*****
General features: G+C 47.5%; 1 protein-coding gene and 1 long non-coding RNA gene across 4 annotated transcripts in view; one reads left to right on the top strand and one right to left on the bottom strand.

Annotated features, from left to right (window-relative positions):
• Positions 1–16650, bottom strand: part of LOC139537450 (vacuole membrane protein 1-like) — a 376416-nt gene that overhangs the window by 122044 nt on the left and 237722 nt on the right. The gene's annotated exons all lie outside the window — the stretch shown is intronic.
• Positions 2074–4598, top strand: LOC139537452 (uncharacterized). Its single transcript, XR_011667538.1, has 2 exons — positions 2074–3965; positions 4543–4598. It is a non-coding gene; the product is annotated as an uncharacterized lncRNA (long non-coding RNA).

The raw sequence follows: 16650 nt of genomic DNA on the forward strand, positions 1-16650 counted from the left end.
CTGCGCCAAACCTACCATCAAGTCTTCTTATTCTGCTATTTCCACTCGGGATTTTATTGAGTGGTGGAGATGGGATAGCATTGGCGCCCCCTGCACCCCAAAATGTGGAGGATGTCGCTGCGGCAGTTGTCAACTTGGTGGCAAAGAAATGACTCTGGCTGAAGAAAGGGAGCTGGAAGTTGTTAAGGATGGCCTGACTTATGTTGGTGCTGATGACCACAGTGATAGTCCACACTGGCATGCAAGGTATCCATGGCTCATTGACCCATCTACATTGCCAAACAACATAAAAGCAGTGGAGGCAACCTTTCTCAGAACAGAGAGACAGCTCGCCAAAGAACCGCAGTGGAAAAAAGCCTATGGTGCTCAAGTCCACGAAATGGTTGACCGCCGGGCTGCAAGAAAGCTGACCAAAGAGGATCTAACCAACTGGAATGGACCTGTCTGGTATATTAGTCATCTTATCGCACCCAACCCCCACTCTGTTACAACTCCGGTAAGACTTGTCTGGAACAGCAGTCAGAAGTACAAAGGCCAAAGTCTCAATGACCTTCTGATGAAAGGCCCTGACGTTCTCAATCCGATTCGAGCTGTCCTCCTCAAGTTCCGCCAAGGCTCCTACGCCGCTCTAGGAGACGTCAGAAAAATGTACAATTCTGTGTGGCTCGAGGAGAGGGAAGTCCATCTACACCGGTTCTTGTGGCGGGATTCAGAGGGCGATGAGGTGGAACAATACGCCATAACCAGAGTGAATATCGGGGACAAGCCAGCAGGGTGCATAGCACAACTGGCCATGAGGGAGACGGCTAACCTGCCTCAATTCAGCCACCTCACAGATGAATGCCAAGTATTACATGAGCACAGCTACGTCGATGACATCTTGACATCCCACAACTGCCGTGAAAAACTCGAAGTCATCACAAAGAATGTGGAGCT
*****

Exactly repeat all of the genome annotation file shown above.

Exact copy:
General features: G+C 47.5%; 1 protein-coding gene and 1 long non-coding RNA gene across 4 annotated transcripts in view; one reads left to right on the top strand and one right to left on the bottom strand.

Annotated features, from left to right (window-relative positions):
• Positions 1–16650, bottom strand: part of LOC139537450 (vacuole membrane protein 1-like) — a 376416-nt gene that overhangs the window by 122044 nt on the left and 237722 nt on the right. The gene's annotated exons all lie outside the window — the stretch shown is intronic.
• Positions 2074–4598, top strand: LOC139537452 (uncharacterized). Its single transcript, XR_011667538.1, has 2 exons — positions 2074–3965; positions 4543–4598. It is a non-coding gene; the product is annotated as an uncharacterized lncRNA (long non-coding RNA).

The raw sequence follows: 16650 nt of genomic DNA on the forward strand, positions 1-16650 counted from the left end.
CTGCGCCAAACCTACCATCAAGTCTTCTTATTCTGCTATTTCCACTCGGGATTTTATTGAGTGGTGGAGATGGGATAGCATTGGCGCCCCCTGCACCCCAAAATGTGGAGGATGTCGCTGCGGCAGTTGTCAACTTGGTGGCAAAGAAATGACTCTGGCTGAAGAAAGGGAGCTGGAAGTTGTTAAGGATGGCCTGACTTATGTTGGTGCTGATGACCACAGTGATAGTCCACACTGGCATGCAAGGTATCCATGGCTCATTGACCCATCTACATTGCCAAACAACATAAAAGCAGTGGAGGCAACCTTTCTCAGAACAGAGAGACAGCTCGCCAAAGAACCGCAGTGGAAAAAAGCCTATGGTGCTCAAGTCCACGAAATGGTTGACCGCCGGGCTGCAAGAAAGCTGACCAAAGAGGATCTAACCAACTGGAATGGACCTGTCTGGTATATTAGTCATCTTATCGCACCCAACCCCCACTCTGTTACAACTCCGGTAAGACTTGTCTGGAACAGCAGTCAGAAGTACAAAGGCCAAAGTCTCAATGACCTTCTGATGAAAGGCCCTGACGTTCTCAATCCGATTCGAGCTGTCCTCCTCAAGTTCCGCCAAGGCTCCTACGCCGCTCTAGGAGACGTCAGAAAAATGTACAATTCTGTGTGGCTCGAGGAGAGGGAAGTCCATCTACACCGGTTCTTGTGGCGGGATTCAGAGGGCGATGAGGTGGAACAATACGCCATAACCAGAGTGAATATCGGGGACAAGCCAGCAGGGTGCATAGCACAACTGGCCATGAGGGAGACGGCTAACCTGCCTCAATTCAGCCACCTCACAGATGAATGCCAAGTATTACATGAGCACAGCTACGTCGATGACATCTTGACATCCCACAACTGCCGTGAAAAACTCGAAGTCATCACAAAGAATGTGGAGCT